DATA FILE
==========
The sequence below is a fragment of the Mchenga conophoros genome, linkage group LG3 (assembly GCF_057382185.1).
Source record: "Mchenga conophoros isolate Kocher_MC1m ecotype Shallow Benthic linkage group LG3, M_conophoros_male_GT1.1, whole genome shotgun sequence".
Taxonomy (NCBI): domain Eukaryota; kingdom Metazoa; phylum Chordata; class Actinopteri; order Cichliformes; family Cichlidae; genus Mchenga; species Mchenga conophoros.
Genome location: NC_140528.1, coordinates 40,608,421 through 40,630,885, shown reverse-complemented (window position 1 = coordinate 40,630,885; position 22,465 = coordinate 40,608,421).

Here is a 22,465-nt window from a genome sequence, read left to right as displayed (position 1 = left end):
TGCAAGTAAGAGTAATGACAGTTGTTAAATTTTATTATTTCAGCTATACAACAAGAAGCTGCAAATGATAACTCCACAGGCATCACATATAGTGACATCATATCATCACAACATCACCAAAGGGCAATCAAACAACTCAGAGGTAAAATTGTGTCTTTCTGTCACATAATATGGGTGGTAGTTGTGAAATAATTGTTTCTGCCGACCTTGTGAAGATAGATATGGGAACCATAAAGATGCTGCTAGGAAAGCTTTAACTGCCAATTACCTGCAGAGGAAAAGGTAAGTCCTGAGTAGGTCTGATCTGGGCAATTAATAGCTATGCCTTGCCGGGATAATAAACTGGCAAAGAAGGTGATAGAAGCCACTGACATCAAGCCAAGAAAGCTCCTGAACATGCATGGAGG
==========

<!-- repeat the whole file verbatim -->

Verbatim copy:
The sequence below is a fragment of the Mchenga conophoros genome, linkage group LG3 (assembly GCF_057382185.1).
Source record: "Mchenga conophoros isolate Kocher_MC1m ecotype Shallow Benthic linkage group LG3, M_conophoros_male_GT1.1, whole genome shotgun sequence".
Taxonomy (NCBI): domain Eukaryota; kingdom Metazoa; phylum Chordata; class Actinopteri; order Cichliformes; family Cichlidae; genus Mchenga; species Mchenga conophoros.
Genome location: NC_140528.1, coordinates 40,608,421 through 40,630,885, shown reverse-complemented (window position 1 = coordinate 40,630,885; position 22,465 = coordinate 40,608,421).

Here is a 22,465-nt window from a genome sequence, read left to right as displayed (position 1 = left end):
TGCAAGTAAGAGTAATGACAGTTGTTAAATTTTATTATTTCAGCTATACAACAAGAAGCTGCAAATGATAACTCCACAGGCATCACATATAGTGACATCATATCATCACAACATCACCAAAGGGCAATCAAACAACTCAGAGGTAAAATTGTGTCTTTCTGTCACATAATATGGGTGGTAGTTGTGAAATAATTGTTTCTGCCGACCTTGTGAAGATAGATATGGGAACCATAAAGATGCTGCTAGGAAAGCTTTAACTGCCAATTACCTGCAGAGGAAAAGGTAAGTCCTGAGTAGGTCTGATCTGGGCAATTAATAGCTATGCCTTGCCGGGATAATAAACTGGCAAAGAAGGTGATAGAAGCCACTGACATCAAGCCAAGAAAGCTCCTGAACATGCATGGAGG